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3 theoretical approaches to the origin and development o f the infant-mother relationship are reviewed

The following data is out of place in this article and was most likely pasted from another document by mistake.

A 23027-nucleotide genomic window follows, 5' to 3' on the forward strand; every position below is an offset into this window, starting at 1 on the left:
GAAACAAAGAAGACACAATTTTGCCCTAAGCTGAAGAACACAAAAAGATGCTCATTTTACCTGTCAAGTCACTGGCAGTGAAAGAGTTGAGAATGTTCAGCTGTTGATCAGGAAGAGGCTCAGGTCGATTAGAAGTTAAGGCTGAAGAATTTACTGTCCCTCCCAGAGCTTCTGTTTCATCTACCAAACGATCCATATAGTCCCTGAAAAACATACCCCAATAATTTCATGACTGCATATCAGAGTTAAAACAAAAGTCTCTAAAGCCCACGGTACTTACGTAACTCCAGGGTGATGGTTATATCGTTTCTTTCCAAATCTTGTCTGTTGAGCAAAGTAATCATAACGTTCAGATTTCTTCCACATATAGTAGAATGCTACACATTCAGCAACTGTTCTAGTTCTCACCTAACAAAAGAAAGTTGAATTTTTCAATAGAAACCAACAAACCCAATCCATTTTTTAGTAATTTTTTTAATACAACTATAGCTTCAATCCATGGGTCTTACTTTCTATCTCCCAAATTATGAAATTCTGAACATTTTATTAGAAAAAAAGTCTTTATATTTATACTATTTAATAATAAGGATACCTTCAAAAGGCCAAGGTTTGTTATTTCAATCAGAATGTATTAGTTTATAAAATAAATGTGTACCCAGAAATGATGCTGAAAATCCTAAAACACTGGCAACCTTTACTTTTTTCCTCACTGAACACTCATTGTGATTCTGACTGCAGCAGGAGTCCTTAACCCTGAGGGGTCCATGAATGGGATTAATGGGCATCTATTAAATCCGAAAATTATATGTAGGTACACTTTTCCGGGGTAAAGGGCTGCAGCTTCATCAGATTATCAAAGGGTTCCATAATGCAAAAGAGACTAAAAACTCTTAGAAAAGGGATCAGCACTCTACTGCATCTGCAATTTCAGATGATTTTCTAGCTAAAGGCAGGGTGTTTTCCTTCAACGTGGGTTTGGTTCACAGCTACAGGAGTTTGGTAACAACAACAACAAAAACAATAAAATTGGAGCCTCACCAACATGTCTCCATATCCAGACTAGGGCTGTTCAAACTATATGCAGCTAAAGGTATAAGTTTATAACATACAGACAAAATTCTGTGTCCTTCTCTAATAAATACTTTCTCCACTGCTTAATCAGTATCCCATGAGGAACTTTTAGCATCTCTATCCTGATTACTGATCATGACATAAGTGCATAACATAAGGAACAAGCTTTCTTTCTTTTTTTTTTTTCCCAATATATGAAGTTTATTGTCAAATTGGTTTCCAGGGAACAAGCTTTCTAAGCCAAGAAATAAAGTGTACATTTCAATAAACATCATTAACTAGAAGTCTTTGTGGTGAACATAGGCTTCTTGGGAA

Child Development, 1969  , 40, 969-1025 OBJECT RELATIONS, DEPENDENCY, ANDATTACHMENT: A THEORETICAL REVIEW OF THEINFANT-MOTHER RELATIONSHIP MARY D. SALTER AINSWORTHJohns Hopkins University 3 theoretical approaches to the srcin and development o f the infant-mother relationship arereviewed: psychoanalytic theories of object relations, social learning theories of dependency(and attachment), and an ethologically oriented theory o f attachment. Object relations,   dependency, and attachment, although overlapping, are seen to differ substantially. Among the concepts in regard to which there are significant inter-theoretical differences, the following are discussed: genetic biases, reinforcement as compared with activation and termination of behavioral systems and with feedback, strength o f attachment behavior versus strength of attachment, inner representation of the object, intra-organismic and environmen-tal conditions of behavioral activation, and the role of intra-organismic organization and  structure. Finally, the relation between theory and research methods is considered. Three terms have been commonly used to characterize the infant's relationship with hismother: object relations, dependency, and attachment. Although they overlap somewhatin their connotations, these terms are not synonymous. Each is more or less closely tied to adistinctive theoretical formulation of the srcin and development of early interpersonalrelations.The concept of object relations stems from psychoanalytic instinct theory. The object of aninstinct is the agent through which the instinctual aim is achieved, and the agent is usuallyconceived as being another person. It is generally agreed that the infant's first object is hismother. The srcin of object relations lies in the first year of life, and most, although not all, psychoanalysts have viewed the infant's initial relationship with his mother as being essentiallyoral in nature. The major theoretical division, however, is between those who hold that thereare at least prototypical object relations from the beginning and those who hold that true object relations grow out of and supplant the infant's earlier dependency relationship with hismother.Although the term dependency has been used by some psychoanalysts to characterize theinfant's preobjectal relations, it is especially linked to social learning theories. These theoriesfollow the psychoanalytic lead in conceiving the srcin of interpersonal relations to lie in theinfant's dependence on his mother. (Although dependency and dependence may be usedinterchangeably, dependency has been preferred as a technical term in scientific and  2 Object Relations, Attachment & Dependency Mary D.S. Ainsworth  professional writing.) Dependency was defined at first as a learned drive, acquired through itsassociation with the reduction of primary drives. Dependency could become a generalized personality trait, in regard to which there were individual differences, presumably reflectingdifferent learning histories. Or, more recently, dependency has been viewed by learning theoristsas a class of behaviors, learned in the context of the infant's dependency relationship with hismother, and reinforced in the course of her care of him and interaction with him. In any case,although the first dependecy relationship is a specific one-with the mother or mother substitutedependency is viewed as generalizing to other subsequent interpersonal relations and to becommonly nonspecific in its implications. Dependence connotes a state of helplessness. Behavior described as dependent implies seeking not only contact with and proximity to other persons butalso help attention, and approval; what is sought and received is significant, not the person fromwhom it is sought or received. Dependency in the psychoanalytic context also has nonspecificimplications, but object relations once acquired are considered sharply specific.Dependence implies immaturity, and, indeed, the term is the antonym of independence. Although normal in the young child, dependence should gradually give way to a substantialdegree of independence. And yet it may be observed that relationships to specific persons-whether termed object relations, attachments, or dependency relationships -developconcurrently with the development of the competencies upon which independence is based.Recognizing this paradox, some social learning theorists (e.g., Beller 1955; Heathers 1955) havedisclaimed a bipolar dimension of dependence-independence, but this disclaimer leaves the term dependency a misleading one.Occasionally, psychoanalytic writers from Freud onward have used the term attachment whenreferring to specific love relations. Its current use in the psychological literature stems, however,from Bowlby (1958) . In the course of proposing a new approach to the srcins of a child's tie tohis mother, a theory based on ethological principles, Bowlby sought a term to replace dependency -a term free of the theoretical connotations that dependency had accumulated,The term attachment then gained usage with some ethologists and spread from them to psychologists studying animal behavior and thus to some contemporary learning-theory formula-tions. Attachment refers to an affectional tie that one person (or animal) forms to another specificindividual. Attachment is thus discriminating and specific. Like object relations, attachmentsoccur at all ages and do not necessarily imply immaturity or helplessness. To be sure, the first tieis most likely to be formed to the mother, but this may soon be supplemented by attachments to ahandful of other specific persons.Once formed, whether to the mother or to some other person, an attachment tends to endure. Attachment is not a term to be applied to any transient relation or to a purely situationaldependency transaction. Dependency relations vary according to the exigencies of the situation.Attachments bridge gaps in space and time. To be sure, attachment behavior may be heightenedor dampened by situational factors, but attachments themselves are durable, even under theimpact of adverse conditions. (The same enduring quality is attributed by psychoanalysts to object relations. ) This implies the formation of intra-organismic structures, presumably neuro-  3 Object Relations, Attachment & Dependency Mary D.S. Ainsworth  physiological in nature, which provide the person with a continuing propensity to direct hisattachment behaviors toward specific objects of attachment.It is the purpose of this paper to review the corpus of theory that has accumulated in regard toeach of these three terms. For convenience, the review will be ordered as follows: (a) psychoana-lytic theories of object relations, (b) social learning theories of dependency and attachment, and(c) an ethological approach to attachment. Except for passing reference crucial to the comparisonand evaluation of the theoretical formulations, pertinent research evidence cannot be reviewedhere.PSYCHOANALYTIC THEORIES OF OBJECT RELATIONSAccording to Freud's instinct theory, an instinctual drive has a source and an aim, both of whichare genetically determined and hence little influenced by environmental variations-and also anobject, the means through which the aim is achieved, which is variable and environmentally labile(S. Freud [ 1914] 1957, pp. 122-123) . In 1905 (1953) Freud specified that the child's first loveobject is the mother's breast, and he referred to the early suckling relationship as the prototype of all later love relations. Even in this first statement, however, he broadened the basis of this earliestof relations beyond orality. The mother, in stroking, kissing, and rocking the baby, is fulfilling her task in teaching him to love (p. 222). In 1914 Freud characterized the first object relation as anaclitic -because he viewed the sexual instincts, in this phase of development, as finding their satisfaction through leaning on the self-preservative instincts (p. 87). The implication is thatanaclitic love depends chiefly upon being fed. Later (1926) he observed that the infant experi-ences anxiety when his mother is absent or seems about to go. He identified this as signal anxiety; separation signals the danger to the child that his bodily needs will go unsatisfied ([1926]1959, pp. 136-138).It was not until 1931 that Freud came to a L ill recognition of the enduring significance of infant-mother attachment (S. Freud [1931] 1961), and this he reiterated in 1938 when hedesignated the mother's importance as unique, without parallel, established unalterably for awhole lifetime as the first and strongest love-object and as the prototype of all later love relations (1938, p. 188) . He then reviewed his earlier statements, but at the end of his discussionintroduced a new concept. The phylogenetic foundation has so much the upper hand . . . over accidental experience, that it makes no difference whether a child has really sucked at the breastor has been brought up on the bottle and never enjoyed the tenderness of a mother's care. In bothcases the child's development takes the same path; it may be that in the second case its later longing grows all the greater (1938, pp. 188-189) .Freud's account, although unequivocal in regard to the significance of the infant-mother tie, wasincomplete, scattered, and somewhat contradictory. Consequently, it left room for theoreticaldivision in subsequent psychoanalytic theory concerned with the srcins and development of thistie. In one tradition are theorists who follow Freud's emphasis on the lability of objects and hisview that the infant acquires the mother as object through his dependence on her for need-gratification. This group of theorists views the development of object relations as beinginextricably intertwined with ego development, and thus as being dependent on the acquisition of   4 Object Relations, Attachment & Dependency Mary D.S. Ainsworth cognitive structures not present at the beginning. This is the tradition of ego psychology. Theother group of theorists, implicitly or explicitly picking up Freud's reference to a phylogeneticfoundation, views object relations as primary rather than secondary and acquired. This traditionis self-designated as object relations theory.  Ego Psychology The ego psychologists, while accepting Freud's theory of psychosexual development, haveemphasized the development of object relations in the context of the development of egofunctions-a view relatively little elucidated by Freud. Although there are some differences fromone theorist to another, there is a substantial core of agreement among them. The ensuing accountis a very condensed summary of the following: Benedek (1952) ; Escalona (1953); Anna Freud(1946, 1952, 1954, 1965) ; Greenacre (1960); Hartmann, Kris, and Loewenstein (1946, 1949);Hoffer (1949, 1950) ; Kris (1951, 1955) ; Mahler (1952, 1963, 1965) ; Mahler and Cosliner (1955) ; and Spitz (1957, 1959, 1965a, 1965b) .There is general agreement that the newborn is an almost wholly undifferentiatedorganism-undifferentiated structurally, topographically, and dynamically. Neither id nor ego haveyet emerged from their common, undifferentiated core, and distinctions between conscious, preconscious, and conscious processes are irrelevant, if, indeed, they can be made at all. The babycannot discriminate between things in his environment, norbetween person and thing. Indeed hecannot even distinguish himself from his environment-which implies that he cannot discriminate between sensory input from his own body and sensory input from the external world. Because of this discriminative failure, the newborn is described as experiencing everything as part of himself-and it is held, therefore, that all of his libidinal energy is contained within himself. Hisexperience varies between states of tension (which have the affect of unpleasure) and states of relative quiescence. Since the baby cannot even distinguish his mother from himself, he cannotrelate to her as an object -that is, a love object. He is aware of very little else but the ebb andflow of his own tensions, being protected by a high stimulus barrier from environmentalimpingements. This first period of life is characterized by what Freud called primary narcissism ;others label this first period as undifferentiated or objectless. Within a relatively short period of time-somewhat less than 12 months-the infant will haveundergone profound transformations. Ego functions will have emerged. The baby will be able todistinguish between self and non-self; his passivity will have given way to active engagement withthe external world; he will have achieved a substantial degree of competence; and he will makeclear-cut distinctions between people, have definite preferences, and under ordinary conditions hewill have formed a firm attachment to his mother. There is substantial agreement among the ego psychologists as to the main steps in this transformation and as to the processes which play a partin it, although there are some differences in emphasis.In general, the development of object relations is viewed as going through three main stages: (1)an undifferentiated or objectless stage, (2) a transitional stage, and (3) a stage of object relations. The undifferentiated, narcissistic, or objectless stage.-In emphasizing the undifferentiated nature